17 2011 Flag of Slovakia.svg Vysoké Tatry, Slovakia 16–28 FebruaryCancelled
18 2015 Flag of Russia.svg Khanty-Mansiysk and Magnitogorsk, Russia 28 March – 5 April27344531Flag of Russia.svg  Russia
19 2019 Flag of Italy.svg Sondrio Province, Italy 12–21 December34461636Flag of Russia.svg  Russia
20 2023 Flag of Canada (Pantone).svg Quebec City, Canada TBA
21 2027Flag placeholder.svg -, - TBA

All-time medal table

Sports

Summer Deaflympics

The following sports have been contested in a Summer Deaflympic Games programme:

Sport (Discipline) Body 24 28 31 35 39 49 53 57 61 65 69 73 77 81 85 89 93 97 01 05 09 13 17 21
 
Current summer sports
 
Aquatics – Swimming710111011141814141517172626343134323838383840
 
Athletics 1720232323242632323334343530323640404342434443
Badminton 556666656
Basketball DIBF 111111112222222222
Bowling 10101010812
 
Cycling – Mountain 22
Cycling – Road 33111113333334444444478
 
Football 11111111111111111122222
 
Golf 2
Handball 2111211121111
Judo 101717
Karate 51518
Orienteering 66589
Shooting 112334333444487766101112
Table Tennis 557757777777777
Taekwondo 81313
Tennis 22555555555555555555555
 
Volleyball – Beach 2222
Volleyball – Indoor 2222222222222
 
Wrestling – Freestyle 888101010101010887778
Wrestling – Greco-Roman 888101010101010887778
 
Discontinued summer sports
 
Aquatics – Diving 1111111111
Aquatics – Water Polo 11111111111
 
Gymnastics – Artistic 22131212
 
Demonstration summer sports
 
Gymnastics – Artistic
Gymnastics – Rhythmic
 
Total313843454751576994851059710611096120126140143147177203219

Winter Deaflympics

The following sports have been contested in a Winter Deaflympic Games programme:

Sport (Discipline) Body 49535559636771757983879195990307 15 19 23
 
Current winter sports
 
Chess 44
Curling 2222
Futsal 2
Ice hockey 11111111
 
Skiing – Alpine 346108666688688810101010
Skiing – Snowboarding 65101010
Skiing – NordicCross-Country 2333555666666889899
 
Discontinued winter sports
 
Skiing – Nordic – Nordic Combined 11
Skiing – Nordic – Ski jumping 111
 
Speed skating 345
 
Demonstration winter sports
 
Curling
Ice hockey
 
Skiing – Snowboarding
 
Speed skating
 
Total591114131111121217181815172327313638

See also

Related Research Articles

Parasports Sports adapted for players with a disability

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Para-athletics Paralympic sport

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2009 Summer Deaflympics

The 2009 Summer Deaflympics, officially known as the 21st Summer Deaflympics, is an international multi-sport event that was celebrated from September 5 to September 15, 2009 in Taipei, Taiwan. It is the third Summer Deaflympics to be held in Asia/Pacific region. Judo, Karate, and Taekwondo have been recognized as new summer disciplines in the Deaflympics sports competition program.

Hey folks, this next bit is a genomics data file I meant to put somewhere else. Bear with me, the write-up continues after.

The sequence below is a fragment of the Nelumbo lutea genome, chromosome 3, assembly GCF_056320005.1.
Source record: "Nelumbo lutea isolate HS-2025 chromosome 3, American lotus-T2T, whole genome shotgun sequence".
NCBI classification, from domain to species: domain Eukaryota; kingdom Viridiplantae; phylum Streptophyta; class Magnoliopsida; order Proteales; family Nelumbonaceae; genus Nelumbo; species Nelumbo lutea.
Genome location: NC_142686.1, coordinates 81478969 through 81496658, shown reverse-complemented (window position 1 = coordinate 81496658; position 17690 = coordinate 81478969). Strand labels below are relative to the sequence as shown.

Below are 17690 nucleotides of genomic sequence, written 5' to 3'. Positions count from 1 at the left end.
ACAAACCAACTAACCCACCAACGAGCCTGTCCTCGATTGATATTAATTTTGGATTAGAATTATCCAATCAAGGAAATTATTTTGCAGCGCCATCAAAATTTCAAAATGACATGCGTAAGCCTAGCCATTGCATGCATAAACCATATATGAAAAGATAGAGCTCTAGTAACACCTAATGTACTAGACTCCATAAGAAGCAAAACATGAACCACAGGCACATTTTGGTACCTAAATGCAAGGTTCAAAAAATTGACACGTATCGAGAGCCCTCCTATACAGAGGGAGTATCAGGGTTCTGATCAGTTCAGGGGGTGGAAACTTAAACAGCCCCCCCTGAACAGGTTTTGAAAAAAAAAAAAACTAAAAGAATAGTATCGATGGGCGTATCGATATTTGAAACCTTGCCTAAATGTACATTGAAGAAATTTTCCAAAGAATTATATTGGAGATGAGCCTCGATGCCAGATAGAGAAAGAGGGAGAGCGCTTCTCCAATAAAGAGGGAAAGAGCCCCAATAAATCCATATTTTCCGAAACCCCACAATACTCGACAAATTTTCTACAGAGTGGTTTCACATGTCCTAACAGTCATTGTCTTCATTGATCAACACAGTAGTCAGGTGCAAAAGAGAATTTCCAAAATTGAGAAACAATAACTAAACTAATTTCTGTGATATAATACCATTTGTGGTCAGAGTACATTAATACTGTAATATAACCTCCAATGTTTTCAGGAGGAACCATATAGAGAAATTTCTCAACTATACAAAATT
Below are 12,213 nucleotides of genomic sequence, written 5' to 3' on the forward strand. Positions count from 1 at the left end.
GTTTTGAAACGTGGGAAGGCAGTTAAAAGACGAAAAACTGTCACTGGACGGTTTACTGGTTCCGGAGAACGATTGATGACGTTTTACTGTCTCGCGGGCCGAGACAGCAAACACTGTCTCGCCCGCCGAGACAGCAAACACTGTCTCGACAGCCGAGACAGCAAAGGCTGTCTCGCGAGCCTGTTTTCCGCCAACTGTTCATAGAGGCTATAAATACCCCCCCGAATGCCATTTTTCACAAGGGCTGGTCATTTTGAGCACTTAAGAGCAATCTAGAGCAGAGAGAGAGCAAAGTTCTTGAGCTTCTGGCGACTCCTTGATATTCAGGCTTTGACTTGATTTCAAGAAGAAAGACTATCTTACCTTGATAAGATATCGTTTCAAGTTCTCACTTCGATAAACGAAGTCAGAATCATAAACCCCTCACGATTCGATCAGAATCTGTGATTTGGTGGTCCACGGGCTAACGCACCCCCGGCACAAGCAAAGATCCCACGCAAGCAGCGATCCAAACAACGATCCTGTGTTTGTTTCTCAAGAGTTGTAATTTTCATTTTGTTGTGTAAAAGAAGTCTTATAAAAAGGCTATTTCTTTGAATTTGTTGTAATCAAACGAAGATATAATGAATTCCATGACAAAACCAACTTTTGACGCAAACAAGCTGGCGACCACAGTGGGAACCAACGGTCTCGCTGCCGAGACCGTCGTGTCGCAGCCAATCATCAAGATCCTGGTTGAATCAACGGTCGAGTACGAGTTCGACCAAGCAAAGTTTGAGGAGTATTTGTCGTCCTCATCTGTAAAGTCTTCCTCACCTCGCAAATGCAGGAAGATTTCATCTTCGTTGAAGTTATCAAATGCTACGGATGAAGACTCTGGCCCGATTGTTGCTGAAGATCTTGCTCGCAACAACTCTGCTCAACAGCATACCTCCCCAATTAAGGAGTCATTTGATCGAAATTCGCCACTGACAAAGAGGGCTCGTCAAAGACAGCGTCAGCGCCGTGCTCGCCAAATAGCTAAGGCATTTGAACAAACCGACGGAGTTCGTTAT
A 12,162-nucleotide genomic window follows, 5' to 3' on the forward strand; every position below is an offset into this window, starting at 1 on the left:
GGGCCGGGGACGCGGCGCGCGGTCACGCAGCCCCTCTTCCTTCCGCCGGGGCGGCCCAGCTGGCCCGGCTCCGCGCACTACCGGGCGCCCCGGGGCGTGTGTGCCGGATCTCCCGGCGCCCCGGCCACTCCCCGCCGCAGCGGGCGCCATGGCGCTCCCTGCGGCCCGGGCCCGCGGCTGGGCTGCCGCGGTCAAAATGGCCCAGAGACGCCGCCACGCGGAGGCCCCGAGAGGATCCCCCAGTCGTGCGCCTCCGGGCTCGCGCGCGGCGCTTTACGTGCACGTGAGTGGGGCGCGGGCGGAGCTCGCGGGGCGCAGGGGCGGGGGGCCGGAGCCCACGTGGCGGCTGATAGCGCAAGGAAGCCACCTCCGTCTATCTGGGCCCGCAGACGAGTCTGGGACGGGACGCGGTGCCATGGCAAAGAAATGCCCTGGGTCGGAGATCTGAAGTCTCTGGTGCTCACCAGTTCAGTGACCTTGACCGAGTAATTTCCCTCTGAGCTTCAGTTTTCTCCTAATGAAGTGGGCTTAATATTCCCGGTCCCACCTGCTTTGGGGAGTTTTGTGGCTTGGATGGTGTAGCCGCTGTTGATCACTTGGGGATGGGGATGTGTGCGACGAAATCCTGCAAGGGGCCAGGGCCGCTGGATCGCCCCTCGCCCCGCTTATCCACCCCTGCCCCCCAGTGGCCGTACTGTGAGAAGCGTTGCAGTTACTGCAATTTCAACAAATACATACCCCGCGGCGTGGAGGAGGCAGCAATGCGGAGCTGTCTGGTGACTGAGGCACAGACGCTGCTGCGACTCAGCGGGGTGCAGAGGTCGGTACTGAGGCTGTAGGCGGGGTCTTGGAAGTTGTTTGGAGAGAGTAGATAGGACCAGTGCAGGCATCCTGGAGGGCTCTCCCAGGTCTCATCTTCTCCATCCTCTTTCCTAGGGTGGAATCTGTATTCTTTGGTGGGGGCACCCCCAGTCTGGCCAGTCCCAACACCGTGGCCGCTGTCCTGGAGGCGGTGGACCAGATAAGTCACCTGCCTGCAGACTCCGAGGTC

Comité International des Sports des Sourds (CISS) is the apex body organizing international sports events for the deaf, particularly the Deaflympics. It is also called the International Committee of Sports for the Deaf.

The First International Silent Games, or First International Games for the Deaf, now referred to retroactively as the 1924 Summer Deaflympics, were the inaugural edition of the Deaflympics. The Games were held in Paris, France, from 10 to 17 August 1924, as an equivalent to the Olympic Games for deaf athletes. They were organised on the initiative of deaf Frenchman Eugène Rubens-Alcais, who, just after the Games, co-founded the Comité International des Sports des Sourds with other "deaf sporting leaders". The 1924 Games were "the first games ever" for athletes with a disability, preceding the World Wheelchair and Amputee Games in 1948, which became the Paralympic Games in 1960 but which did not include events for deaf athletes.

A number of deaf people have competed in the modern Olympic Games, with the earliest known being Carlo Orlandi, an Italian boxer who competed in the 1928 Olympics in Amsterdam.

Karim Raeisinia Iranian wrestler

Karim Raeisinia is an Iranian deaf wrestler and a Deaflympics gold medalist. He won four freestyle and Greco-Roman wrestling Deaflympics medals in 62–67 kg category of 1957 Milan and 1961 Helsinki. However, he was unable to gain a medal in the 73–79 kg category of the 1965 Washington DC games because of an injury and was ranked 4th in both Freestyle and Greco-Roman. He was a friend of Abolhassan Ilchi Kabir and Gholamreza Takhti. Mansour Raeisi is also his cousin.

South African Deaf Sports Federation

South African Deaf Sports Federation (SADSF) is the official governing body of Deaf Sports in South Africa responsible for sending, supporting, funding the teams representing South Africa and the deaf sportspeople at the Deaflympics, Deaf World Championships. The organisation took the responsibility for sending deaf sportspeople at the Deaflympics since 1993.

Turkish Deaf Sport Federation is the official national sport governing body of Deaf sports in Turkey.

Eugène Rubens-Alcais Founder of Deaflympics